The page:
Did a member of my family really blow up Medicine Rock?
Medicine Rock — or Skinkuts Rock as referred to by members of the Kootenai Tribe — is the site of a battle between the Blackfeet and Kootenai. The rock is about 2 miles northeast of Rollins along an old trail that was used by Native Americans and early settlers in Northwest Montana. It is quite easy to imagine covered wagons making their way up this trail.
The site of the rock has been sacred to the Kootenai as it represents a victory over the Blackfeet, something that seldom happened. The rock originally had a slit about 2 1/2 inches wide at the top, and over the years the Kootenai placed coins and trinkets as a sign of their victory. Other items, such as blankets or clothing, were also placed at Medicine Rock.
Bob Brown, a former Montana secretary of state, Montana state Senator, Montana historian, retired teacher and longtime family friend, had reached out and told me about Medicine Rock and a possible chance to visit this sacred location.
When I talked to Bob, I learned a long held belief of the rock was that my great-grandfather, Otto Uhde, along with his brother, my great-uncle Richard Uhde, had blown up the rock in an attempt to gather Native American artifacts. My great-grandfather and his brother lived for a period of time in Rollins. This family connection made the possible trip even more intriguing for me.
Given people’s schedules and the weather it seemed like the day to visit the rock would never come. Fortunately, on a very hot day in July we were given permission to go on the Flathead Ridge Ranch with Brian Sommers, the head of security for the ranch. Joining Bob, Brian, and myself were Eric and Neil Hanson, and Bob’s daughter Robin. After meeting at Blacktail Grocery in Lakeside, the six of us piled into two pickups and made our way onto the hill above Rollins.
Even though my parents are both from the Rollins area, with my mom living a good portion of her life on property owned by my grandparents, this was the first time I had heard of the rock. As a younger man, my dad and I had hunted over much of this country but we had never come across the rock and I had never heard of its existence until Bob gave me a call.
The rock overlooks a narrow draw that was a route used by Native Americans and early settlers of Northwest Montana. It is easy to imagine the Kootenai waiting for the Blackfeet to pass along this trail.
Even to an untrained eye, it is quite obvious that this location is an excellent spot for an ambush. Both sides of the narrow draw are relatively steep, except for a flat portion about 10 feet above the trail, which is where pieces of the rock sit today.
Bob, being forever the historian, speculated that the Kootenai, who were seldom able to defeat the Blackfeet, waited as the Blackfeet traveled this path on the way to the “Big Flat” in an attempt to steal horses from the Kootenai. We do know for sure that the Big Flat was a gathering place for both Natives and early settlers. It was common for the Kootenai to keep horses there.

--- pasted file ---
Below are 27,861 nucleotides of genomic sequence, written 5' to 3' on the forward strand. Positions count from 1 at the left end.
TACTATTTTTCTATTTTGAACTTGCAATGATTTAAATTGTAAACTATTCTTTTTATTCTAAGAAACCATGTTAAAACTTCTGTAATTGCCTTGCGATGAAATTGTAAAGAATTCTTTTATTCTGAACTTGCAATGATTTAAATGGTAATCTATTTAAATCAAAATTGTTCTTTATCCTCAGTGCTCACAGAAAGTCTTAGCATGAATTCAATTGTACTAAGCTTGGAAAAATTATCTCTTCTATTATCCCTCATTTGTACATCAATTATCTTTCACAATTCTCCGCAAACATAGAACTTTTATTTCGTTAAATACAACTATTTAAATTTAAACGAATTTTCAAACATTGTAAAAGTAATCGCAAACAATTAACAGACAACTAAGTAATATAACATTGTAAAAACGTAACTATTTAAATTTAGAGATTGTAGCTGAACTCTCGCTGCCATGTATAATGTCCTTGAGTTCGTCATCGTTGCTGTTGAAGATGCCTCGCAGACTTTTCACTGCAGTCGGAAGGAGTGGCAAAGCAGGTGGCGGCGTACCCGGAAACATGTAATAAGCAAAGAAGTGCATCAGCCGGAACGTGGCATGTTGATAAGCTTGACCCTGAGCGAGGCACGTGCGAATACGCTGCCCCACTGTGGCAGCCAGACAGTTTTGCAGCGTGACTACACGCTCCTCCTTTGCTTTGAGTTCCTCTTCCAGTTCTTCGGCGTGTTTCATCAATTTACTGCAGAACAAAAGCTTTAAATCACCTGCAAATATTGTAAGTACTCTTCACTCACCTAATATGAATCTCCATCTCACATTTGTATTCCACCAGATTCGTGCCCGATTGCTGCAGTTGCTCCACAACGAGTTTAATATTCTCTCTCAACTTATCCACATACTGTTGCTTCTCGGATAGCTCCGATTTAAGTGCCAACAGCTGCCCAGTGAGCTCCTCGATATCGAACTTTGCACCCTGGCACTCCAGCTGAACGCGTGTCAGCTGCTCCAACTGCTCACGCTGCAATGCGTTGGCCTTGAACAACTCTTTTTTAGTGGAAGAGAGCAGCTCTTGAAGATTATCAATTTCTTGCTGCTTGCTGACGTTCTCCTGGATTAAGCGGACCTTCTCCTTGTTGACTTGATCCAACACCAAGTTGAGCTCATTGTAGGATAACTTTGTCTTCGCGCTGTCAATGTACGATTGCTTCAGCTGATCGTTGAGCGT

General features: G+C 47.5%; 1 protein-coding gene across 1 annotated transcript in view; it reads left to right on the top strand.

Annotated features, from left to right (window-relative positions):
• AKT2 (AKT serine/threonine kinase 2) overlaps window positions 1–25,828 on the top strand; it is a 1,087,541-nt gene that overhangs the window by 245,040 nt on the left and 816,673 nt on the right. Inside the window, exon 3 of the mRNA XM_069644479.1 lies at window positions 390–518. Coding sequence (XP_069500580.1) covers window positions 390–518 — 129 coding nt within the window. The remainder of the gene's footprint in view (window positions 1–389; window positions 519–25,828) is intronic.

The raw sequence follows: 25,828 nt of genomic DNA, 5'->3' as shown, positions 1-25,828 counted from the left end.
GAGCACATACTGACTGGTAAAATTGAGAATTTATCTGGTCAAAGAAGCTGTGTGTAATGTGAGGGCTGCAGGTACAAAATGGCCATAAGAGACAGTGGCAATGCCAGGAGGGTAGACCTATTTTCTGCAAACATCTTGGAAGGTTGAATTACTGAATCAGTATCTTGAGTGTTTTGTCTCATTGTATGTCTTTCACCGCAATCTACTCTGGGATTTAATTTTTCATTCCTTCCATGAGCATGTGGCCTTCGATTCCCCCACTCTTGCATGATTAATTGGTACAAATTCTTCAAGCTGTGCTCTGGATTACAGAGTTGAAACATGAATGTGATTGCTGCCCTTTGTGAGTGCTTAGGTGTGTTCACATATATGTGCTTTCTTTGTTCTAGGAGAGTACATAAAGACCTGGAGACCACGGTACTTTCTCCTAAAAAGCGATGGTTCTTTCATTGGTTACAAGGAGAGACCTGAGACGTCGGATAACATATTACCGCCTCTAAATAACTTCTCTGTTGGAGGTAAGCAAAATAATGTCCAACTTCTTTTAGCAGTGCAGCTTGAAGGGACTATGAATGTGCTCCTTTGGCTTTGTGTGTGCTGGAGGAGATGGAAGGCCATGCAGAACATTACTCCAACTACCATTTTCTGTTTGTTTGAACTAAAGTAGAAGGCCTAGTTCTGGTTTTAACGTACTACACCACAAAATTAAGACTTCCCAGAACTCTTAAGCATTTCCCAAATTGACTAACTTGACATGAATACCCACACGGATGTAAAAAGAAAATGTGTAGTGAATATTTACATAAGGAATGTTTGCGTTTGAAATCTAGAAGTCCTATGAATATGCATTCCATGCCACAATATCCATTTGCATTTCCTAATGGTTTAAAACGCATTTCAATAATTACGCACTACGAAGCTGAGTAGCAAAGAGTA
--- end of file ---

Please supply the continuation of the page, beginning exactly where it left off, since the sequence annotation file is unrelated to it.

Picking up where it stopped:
One of my cousins remembers visiting the rock twice as a young girl. The first time she visited the site the rock was intact, but on her subsequent visit it had been blown apart. The pieces of the rock today are quite large so the rock had to have been massive before it was blown apart. She also remembers the slit at the top of the rock where the Kootenai placed artifacts.
Eric, a banker at Glacier Bank in Kalispell, and his father, Neil, were the driving force behind this trip. They are from the Lakeside area and had visited Medicine Rock several times over the years and knew of its approximate location. It is safe to say that we never would have found the rock without Eric and Neil.
According to a history of the rock written by Thaine White, a longtime resident of Lakeside and local historian, the rock was dynamited in the late 1950s.
That timing doesn’t work for my great-grandfather Uhde, who was well into his 90s and living in Spokane, Washington at the time, or for my great-uncle Richard, who passed away in the early 1930s.
It could very well have been other members of my family who blew up Medicine Rock. No one knows for sure. According to White, in the 1960s my grandfather had several coins with holes drilled in the top that were taken from the rock. In addition, one of my uncles was a “powder man” for the highway department so he had the knowledge of dynamite and what it would take to blow apart the rock. The whereabouts of the coins is unknown today.
No one knows what really happened during this battle or what happened to Medicine Rock many years later.
What I do know, based on my own personal experience, is that Medicine Rock has the feel of a sacred site, even today.
Rick Weaver is a former publisher of the Daily Inter Lake. He can be reached at email@example.com.
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